Dinner for Schmucks

Dinner for Schmucks

Starring Steve Carell, Paul Rudd, and Zach Galifianakis
Directed by Jay Roach (Austin Powers)
Rated PG-13 for sequences of crude and sexual content, some partial nudity and language
Appropriate for ages 15+


    Tim (Rudd) is trying to get ahead at work and his lucky break comes when he is invited to a secret annual dinner with the executive team where each member must bring the biggest idiot thy can find.  There they each compete to see who can discover the most impressive buffoon.  Tim, being a nice person, is not interested but knows he must compete in order to move ahead and thus finds Barry (Carell), an IRS agent that creates art out of dead mice.  When Barry is so excited about the dinner that he shows up to Tim’s apartment on the wrong night, he finds a way to ruin Tim’s life in one mishap after another. 

    Based on the French film “Le Diner de Cons,” Schmucks takes some similar approaches to its source, but finds ways to not only bring more humanity to the part of the hero, Tim, but also to make the part of Barry ten times more uncomfortable to watch.  Of course this is done through the brilliance of the two leading men, Rudd and Carell.  In the French film, the hero is a complete jerk, but here it is so hard to hate Rudd, that even though you know he is doing something completely awful and creepy, you can’t help but think that he will somehow redeem himself.  He’s just too nice.  That plays in his favor when you can see his inner demons fighting as he struggles with the concept of the dinner.  And then there is Carell who turns in one of my favorite performances of the year so far in 2010.  Sure he is over-the-top, but there are moments of gravity that remind you that he really is a smart, albeit aloof, character with a weird but great artistic ability.  The parts were perfectly cast and perfectly performed.  For a film like this it is was also important to have a great supporting cast, and they really went all out, gathering some of the best names in comedy to be both the idiots and the idiots bringing the idiots.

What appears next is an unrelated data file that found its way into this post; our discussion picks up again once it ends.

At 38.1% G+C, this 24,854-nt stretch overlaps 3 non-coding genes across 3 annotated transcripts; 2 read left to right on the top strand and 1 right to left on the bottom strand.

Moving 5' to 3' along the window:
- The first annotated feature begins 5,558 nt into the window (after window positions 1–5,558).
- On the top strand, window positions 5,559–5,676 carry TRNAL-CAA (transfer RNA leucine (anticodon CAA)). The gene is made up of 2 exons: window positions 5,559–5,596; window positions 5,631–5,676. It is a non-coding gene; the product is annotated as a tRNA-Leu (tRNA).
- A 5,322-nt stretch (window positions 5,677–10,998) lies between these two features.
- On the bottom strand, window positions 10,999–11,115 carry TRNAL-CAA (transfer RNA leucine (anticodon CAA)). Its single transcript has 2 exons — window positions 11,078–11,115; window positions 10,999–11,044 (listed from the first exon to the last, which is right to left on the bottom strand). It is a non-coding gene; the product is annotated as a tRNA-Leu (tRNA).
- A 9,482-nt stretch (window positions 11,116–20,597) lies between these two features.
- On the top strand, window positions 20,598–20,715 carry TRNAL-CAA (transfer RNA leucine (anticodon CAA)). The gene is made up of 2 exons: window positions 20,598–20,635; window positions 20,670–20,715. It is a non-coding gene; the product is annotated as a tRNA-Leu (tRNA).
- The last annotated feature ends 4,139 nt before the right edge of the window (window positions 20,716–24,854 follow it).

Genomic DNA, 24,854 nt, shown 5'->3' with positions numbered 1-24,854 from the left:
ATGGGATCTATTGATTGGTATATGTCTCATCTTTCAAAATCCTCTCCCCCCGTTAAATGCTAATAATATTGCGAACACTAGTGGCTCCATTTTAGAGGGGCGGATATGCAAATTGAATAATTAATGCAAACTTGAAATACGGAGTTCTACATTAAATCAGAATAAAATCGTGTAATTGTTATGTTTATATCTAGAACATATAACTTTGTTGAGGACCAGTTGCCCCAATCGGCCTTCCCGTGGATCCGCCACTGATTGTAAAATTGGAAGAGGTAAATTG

While there have been many films that have tried (Get Him to the Greek came close), very few have comedies have actually worked this year, and none have tickled the funny bone like Schmucks.  While its no Hangover, there is a good combination of discomfort and silliness here that got me laughing hard throughout.  I love the feeling I get after laughing like that for so long and I’m sure my body liked it too.  Some might not appreciate the slapstick, but to me this felt like a modern-day Monty Pythonesque picture with all of the absurdity and adult humor you could hope to discover from these great minds.  It’s an immensely entertaining low-brow film whose immaturity is completely excusable and even enjoyable.  A-

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